Am considering using this to darken wheels and drive rods on steam loco and FasTrack rails.

Any advice on its use? Where to OR not to use it? Is it permanent? Scratch and rub off resistant? Will oil or grease effect it? Does it have a shiny or dull appearance? Can objects be made progressively darker with multiple coats? Does it brush on smoothly and evenly leaving no brush marks? Drying time? If I'm unhappy with its results, can it be removed without permanently altering original finish or objects it was applied to? Any electrical or insulating issues I should be concerned about in connection with its use? All suggestions, hints, etc. about it are most welcome. Thanks.

ogaugeguy

LCCA


 




Original Post

Here are some threads that may help. I've been thinking it might be nice stuff.

 

The only thing I dont see mentioned is the stuff tested/certified for nuclear reactor use is way more expensive.

 

https://ogrforum.ogaugerr.com/t...67#41694216342139867

 

  https://ogrforum.ogaugerr.com/t...83#42398304114341183

 

https://ogrforum.ogaugerr.com/topic/darkening-metal  

 

https://ogrforum.ogaugerr.com/t...45#10299794814697145

"Still trying to not shoot my eye out"

 

"Nursing insomnia one railcar at a time"

My aroma therapy? Smoke Pellets.

 





Neolube really is a lubricant, so I'd be careful about putting it on rails or wheel treads.

I have not used it to blacken. I have used it as a lubricant.

It seems to be mixed in some sort of shellac base (site says "thermoplastic resin"), so it can stick things together. (or maybe I'm just lucky).

I only use it once in a very great while.

C.W. Burfle
Originally Posted by C W Burfle:

Neolube really is a lubricant, so I'd be careful about putting it on rails or wheel treads.

I have not used it to blacken. I have used it as a lubricant.

It seems to be mixed in some sort of shellac base (site says "thermoplastic resin"), so it can stick things together. (or maybe I'm just lucky).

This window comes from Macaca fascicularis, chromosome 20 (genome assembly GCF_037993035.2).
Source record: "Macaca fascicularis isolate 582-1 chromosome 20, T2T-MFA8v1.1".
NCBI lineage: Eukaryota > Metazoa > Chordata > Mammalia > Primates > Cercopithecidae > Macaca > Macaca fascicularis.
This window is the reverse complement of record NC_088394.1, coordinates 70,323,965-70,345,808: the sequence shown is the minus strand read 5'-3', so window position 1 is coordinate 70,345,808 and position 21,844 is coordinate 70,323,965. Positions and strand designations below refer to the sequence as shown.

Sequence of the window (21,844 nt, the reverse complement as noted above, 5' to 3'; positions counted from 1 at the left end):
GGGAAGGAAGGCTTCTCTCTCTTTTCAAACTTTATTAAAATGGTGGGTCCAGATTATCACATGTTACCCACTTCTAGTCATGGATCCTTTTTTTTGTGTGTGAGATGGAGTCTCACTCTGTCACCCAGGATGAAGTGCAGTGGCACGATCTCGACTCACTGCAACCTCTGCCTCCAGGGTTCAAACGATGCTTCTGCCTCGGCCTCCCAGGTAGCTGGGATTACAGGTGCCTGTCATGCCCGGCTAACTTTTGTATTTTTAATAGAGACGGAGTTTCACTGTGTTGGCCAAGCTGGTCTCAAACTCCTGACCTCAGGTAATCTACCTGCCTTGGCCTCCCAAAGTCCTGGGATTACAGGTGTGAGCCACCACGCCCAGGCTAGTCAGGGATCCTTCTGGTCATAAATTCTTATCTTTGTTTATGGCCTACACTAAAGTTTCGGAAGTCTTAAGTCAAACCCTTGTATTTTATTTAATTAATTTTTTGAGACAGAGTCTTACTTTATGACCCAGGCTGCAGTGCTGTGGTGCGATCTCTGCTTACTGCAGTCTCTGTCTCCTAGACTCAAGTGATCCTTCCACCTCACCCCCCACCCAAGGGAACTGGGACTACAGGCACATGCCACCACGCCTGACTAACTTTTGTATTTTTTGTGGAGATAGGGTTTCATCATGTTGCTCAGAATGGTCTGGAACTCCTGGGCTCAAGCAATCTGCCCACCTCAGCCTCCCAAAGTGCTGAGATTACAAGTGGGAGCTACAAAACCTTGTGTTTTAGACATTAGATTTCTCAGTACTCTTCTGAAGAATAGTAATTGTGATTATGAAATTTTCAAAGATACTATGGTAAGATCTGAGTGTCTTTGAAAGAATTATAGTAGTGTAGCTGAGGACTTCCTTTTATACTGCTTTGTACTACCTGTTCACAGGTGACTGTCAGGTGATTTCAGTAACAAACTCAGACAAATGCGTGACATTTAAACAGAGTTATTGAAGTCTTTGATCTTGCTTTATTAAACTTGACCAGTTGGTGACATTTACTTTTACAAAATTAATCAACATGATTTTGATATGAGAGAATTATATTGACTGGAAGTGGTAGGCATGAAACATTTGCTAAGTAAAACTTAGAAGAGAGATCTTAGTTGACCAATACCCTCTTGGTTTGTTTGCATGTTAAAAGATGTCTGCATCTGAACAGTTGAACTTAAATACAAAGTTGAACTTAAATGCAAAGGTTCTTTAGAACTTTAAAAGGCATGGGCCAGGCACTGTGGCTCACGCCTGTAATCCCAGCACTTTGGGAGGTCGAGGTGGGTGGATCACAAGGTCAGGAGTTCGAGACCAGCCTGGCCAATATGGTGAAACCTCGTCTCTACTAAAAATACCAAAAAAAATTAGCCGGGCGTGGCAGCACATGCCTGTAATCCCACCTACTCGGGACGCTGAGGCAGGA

I only use it once in a very great while.

Right.  Maybe he is thinking of "Blacken It".

I have used Neolube quite a bit,  it is conductive as stated above.  I have used it on the external wheels and drive.  Never used it on anything when the engine is taken apart.   

 

I have used it for two reasons stated above also,  darkening the drivers and the lubricating qualities.  Never any issues,  great product.   If you stay away from touching it,  generally,  it stays in place for years.    I have a J 4-8-4 that has had it on the drivers for about 5 years now,  no degradation.

 

If you choose to put more on,  it blends right in nicely.   typically Alcohol is the agent that applies the lube and quickly evaporates.  I blow on it and it disappears in a matter of seconds. 

 

Personally,  I did not want anything permanent and this can be removed so a good solution for my preferences.

 

Mark

 

I have used it on rods and drivers.    It darkens them, but does make them black.   It does dry to a fairly flat finish.      It makes the shine go away but does not necessarily go on with a uniform coat.   To me it looks like carbon steel that has been cleaned and maintained.

 

It does rub off if handled.

 

And it is a conductive lubricant.   I think basically graphite in an alcohol base.

 

I like if very much for the rod and driver applications.   

Originally Posted by AMCDave:

Great example Dave,   really shows the impact of Neolube.  Such an easy improvement if you prefer a more realstic look.

 

Mark

 

 

I use it...I like it.....it will rub off some if handled much....but I don't touch my drivers much.....

 

PRRHIPPO1

PRRHIPPO4

 

I've used it as a blackening agent. Looks really nice, bit tedious to apply. Haven't used it in years. My bottle went astray and I don't know where it is (probably evaporated, anyway).

 

Yes, it is graphite in alcohol. Rubs off, but so do chalks and dry pigments.

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